An earlier post poked fun at green-friendly sex toys. In the same spirit, let’s now look at the enviro-fanatic campaign against soft toilet paper. For those of you who have had the pleasure of traveling abroad, you have probably had the less-than-satisfactory experience of…well, let’s just say the mixed experience of using inadequate bathroom paper products. It’s not quite as bad as using wax paper, but it definitely falls short of the comfort – and ultimate cleanliness – of an American bathroom. It definitely would be a step in the wrong direction if substandard products were imposed on Americans. Heck, that may just be the beginning. Limousine liberals such as Cheryl Crow want us to use just one square of toilet paper. And let’s not forget the toilet paper police that will be necessary to enforce this policy. So imagine a future world where we get to use one square of crummy toilet paper. Is it any surprise that we will be less likely to be attracted to a significant other, or for a significant other to be attracted to us. Give the left credit for thinking ahead. Sex toys will be far more popular in that world. Here’s a news report about the toilet paper fight:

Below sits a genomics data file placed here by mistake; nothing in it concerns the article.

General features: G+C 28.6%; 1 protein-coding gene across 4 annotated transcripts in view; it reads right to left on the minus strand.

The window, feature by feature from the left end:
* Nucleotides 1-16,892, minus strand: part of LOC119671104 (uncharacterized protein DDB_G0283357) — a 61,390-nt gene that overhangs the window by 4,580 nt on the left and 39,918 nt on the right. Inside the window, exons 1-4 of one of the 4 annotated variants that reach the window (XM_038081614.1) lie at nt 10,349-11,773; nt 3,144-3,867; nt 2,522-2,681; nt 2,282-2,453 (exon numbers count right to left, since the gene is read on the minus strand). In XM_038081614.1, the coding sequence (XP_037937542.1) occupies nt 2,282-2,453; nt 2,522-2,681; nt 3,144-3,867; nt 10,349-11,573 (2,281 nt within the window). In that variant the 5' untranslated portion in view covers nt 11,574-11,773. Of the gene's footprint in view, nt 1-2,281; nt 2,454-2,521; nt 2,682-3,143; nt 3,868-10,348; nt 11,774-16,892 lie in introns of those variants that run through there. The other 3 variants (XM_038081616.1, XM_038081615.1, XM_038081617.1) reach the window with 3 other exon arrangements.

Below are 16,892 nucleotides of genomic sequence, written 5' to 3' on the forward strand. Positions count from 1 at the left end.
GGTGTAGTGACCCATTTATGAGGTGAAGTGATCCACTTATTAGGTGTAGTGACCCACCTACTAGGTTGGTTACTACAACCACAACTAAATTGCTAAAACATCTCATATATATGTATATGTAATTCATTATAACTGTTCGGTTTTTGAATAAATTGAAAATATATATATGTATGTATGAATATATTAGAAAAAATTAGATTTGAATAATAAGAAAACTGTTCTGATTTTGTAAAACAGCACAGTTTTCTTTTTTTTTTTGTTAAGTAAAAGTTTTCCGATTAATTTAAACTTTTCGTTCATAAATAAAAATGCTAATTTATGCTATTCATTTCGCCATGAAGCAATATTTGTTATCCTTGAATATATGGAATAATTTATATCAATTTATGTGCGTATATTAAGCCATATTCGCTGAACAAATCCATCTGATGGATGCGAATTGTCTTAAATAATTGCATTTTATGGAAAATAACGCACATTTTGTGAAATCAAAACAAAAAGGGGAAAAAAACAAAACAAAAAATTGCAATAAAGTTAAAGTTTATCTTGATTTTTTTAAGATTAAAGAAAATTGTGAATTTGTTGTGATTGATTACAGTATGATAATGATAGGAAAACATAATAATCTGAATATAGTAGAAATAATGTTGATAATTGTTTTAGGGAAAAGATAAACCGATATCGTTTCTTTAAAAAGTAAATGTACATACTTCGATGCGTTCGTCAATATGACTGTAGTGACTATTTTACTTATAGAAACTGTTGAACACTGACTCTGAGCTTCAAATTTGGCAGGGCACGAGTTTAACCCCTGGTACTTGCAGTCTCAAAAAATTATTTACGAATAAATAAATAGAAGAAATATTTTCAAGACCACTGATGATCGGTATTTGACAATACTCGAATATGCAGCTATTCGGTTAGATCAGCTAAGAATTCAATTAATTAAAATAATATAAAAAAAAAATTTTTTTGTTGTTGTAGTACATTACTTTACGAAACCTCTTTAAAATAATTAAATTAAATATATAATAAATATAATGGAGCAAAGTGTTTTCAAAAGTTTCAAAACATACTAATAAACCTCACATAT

The issue over tissue in the bathroom — the really super-soft stuff — is more like the fight about the big SUVs loved by many Americans. Anti-green, according to environmentalists. Politically incorrect. Why should Americans use luxurious toilet paper made from old-growth trees when much of the world gets by with a far more basic and often recycled product? …Greenpeace, the Natural Resources Defense Council and other environmental groups have pushed manufacturers such as Kimberly-Clark (Cottonelle) and Procter & Gamble (Charmin) to stop using wood from virgin forests to make tissue products. Mountains of paper are dumped every day into recycling bins in homes, offices, factories and schools. Use that to make toilet paper, the activists said. …The problem, though, is that each time paper is shredded during the recycling process, its fibers get shorter. The shorter the fiber, the less soft the tissue. And Americans, though indicating in surveys that they embraced green initiatives, also said they don’t want to sacrifice comfort.